13. 4 out of 5

    Dale

    This was an outstanding book. The book tells the behind the scenes story of Ford's efforts to assist the (WWII) war effort despite Henry Fords staunch pacifisms and hatred of Roosevelt. The book provides a great reminder of the importance of industrial capacity, a national attribute often not considered as a part of a key component of nation's defense, but should be. This was why I deviated from my typical free market centered approach and came to see the importance of Foxconn's wish to establis This was an outstanding book. The book tells the behind the scenes story of Ford's efforts to assist the (WWII) war effort despite Henry Fords staunch pacifisms and hatred of Roosevelt. The book provides a great reminder of the importance of industrial capacity, a national attribute often not considered as a part of a key component of nation's defense, but should be. This was why I deviated from my typical free market centered approach and came to see the importance of Foxconn's wish to establish a US/WI presence. It's also why the last National Defense Authorization Act provides incentives to manufacture semi-conductors in the US. Way too many of our essential technologies, that enable our national defense, are solely manufactured in nations that don't share our values (China). There are smaller stories within this book. In particular, the internal politics of Ford are fascinating. The Godfather like material. The book also offers interest stories about (arguably) the most interest man of the 20th century, Charles Lindberg who worked for Ford during this time. Proud to be an American, an American that has only owned Fords!

  14. 4 out of 5

    Dean Glover

    Tremendous research behind this historical account of the Ford family/business engagement with the World War II effort to provide planes and other equipment for the Allies. I didn't want to put the book down, and was challenged to seek out other books about this particular time period and the American business climate during the WW II era. Would read another of Baime's works...in fact I'm about to start one tonight. Tremendous research behind this historical account of the Ford family/business engagement with the World War II effort to provide planes and other equipment for the Allies. I didn't want to put the book down, and was challenged to seek out other books about this particular time period and the American business climate during the WW II era. Would read another of Baime's works...in fact I'm about to start one tonight.

  15. 5 out of 5

    Randi

    Learned a lot and was good story telling for non-fiction

  16. 4 out of 5

    Barb Hansen

    I learned so much about the area in which I live by reading this book. The Henry Ford history and the WWII efforts made right here in southeastern Michigan were pretty amazing. Willow Run was made into a city almost overnight as Ford ramped up to meet the war needs for airplanes. The relationships between the Fords and Hitler were surprising and eye-opening. The relationships between father and son (Fords) was also very interesting and quite conflicted. I enjoyed this book.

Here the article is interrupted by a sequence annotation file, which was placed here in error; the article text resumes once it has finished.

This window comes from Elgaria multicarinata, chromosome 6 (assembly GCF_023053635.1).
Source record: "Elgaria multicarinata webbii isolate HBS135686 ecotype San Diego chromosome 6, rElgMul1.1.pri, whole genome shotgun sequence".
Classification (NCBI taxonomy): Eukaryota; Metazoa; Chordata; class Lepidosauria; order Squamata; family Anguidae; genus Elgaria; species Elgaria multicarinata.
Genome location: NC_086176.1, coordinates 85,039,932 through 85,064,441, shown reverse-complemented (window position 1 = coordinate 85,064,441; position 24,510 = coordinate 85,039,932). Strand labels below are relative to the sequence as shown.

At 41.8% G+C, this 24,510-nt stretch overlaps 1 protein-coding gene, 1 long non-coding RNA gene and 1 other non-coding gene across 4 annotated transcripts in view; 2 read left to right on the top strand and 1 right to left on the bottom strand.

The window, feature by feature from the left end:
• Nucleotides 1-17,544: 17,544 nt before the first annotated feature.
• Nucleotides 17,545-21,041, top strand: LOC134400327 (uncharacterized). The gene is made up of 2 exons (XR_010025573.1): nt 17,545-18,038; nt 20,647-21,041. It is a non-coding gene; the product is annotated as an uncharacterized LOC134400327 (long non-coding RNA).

17. 5 out of 5

    TMcB

    This book is much more than it's title indicates. Very well-written in a readable style and incredibly well-researched, the book ostensibly tells the story of the American industrial sector's conversion to armament production for WWII. But by focusing on Edsel Ford (an unsung, homefront war-hero and president of Ford Motors since 1919 until his early death in mid-1943), his father Henry ( chairman,founder, inventor of modern mass-production, anti-Semite, pacifist, Hitler admirer), their poisonou This book is much more than it's title indicates. Very well-written in a readable style and incredibly well-researched, the book ostensibly tells the story of the American industrial sector's conversion to armament production for WWII. But by focusing on Edsel Ford (an unsung, homefront war-hero and president of Ford Motors since 1919 until his early death in mid-1943), his father Henry ( chairman,founder, inventor of modern mass-production, anti-Semite, pacifist, Hitler admirer), their poisonous relationship and struggle for control and modernization of Ford, the author creates a page-turning narrative anchored by the arc of American industrial development in the first half of the 20th century and the under-appreciated scope & scale of the mobilization of both industry (especially in Detroit) and the civilian labor force (including the real Rosie the Riveter who worked at Ford's Willow Run B-24 bomber plant). It's a history, it's a business book, it's a biography...and it's only 300+ pages. Highly recommended...

  18. 5 out of 5

    Toni

    A fascinating, thorough read on how Detroit and Ford contributed to the war effort.

  19. 5 out of 5

    Steve

    This is a joint history of the Ford Motor Company and its signature contribution to WWII armaments, the B-24 Liberator bomber. The book follows three generations of Ford men - Henry Ford Sr., Edsel Ford and Henry Ford II. It covers most of the first half of the 20th century. The main focus is the period up to and including WWII and the daunting task of producing armaments to support the Allied war effort. I found the subject to be interesting and the book to be pretty well written. The one short This is a joint history of the Ford Motor Company and its signature contribution to WWII armaments, the B-24 Liberator bomber. The book follows three generations of Ford men - Henry Ford Sr., Edsel Ford and Henry Ford II. It covers most of the first half of the 20th century. The main focus is the period up to and including WWII and the daunting task of producing armaments to support the Allied war effort. I found the subject to be interesting and the book to be pretty well written. The one shortcoming for me was the lack of detail in how Ford went from civilian armaments to producing one B-24 bomber an hour. The book talks about how difficult this transition was but never sheds any light on how the huge production problems were solved.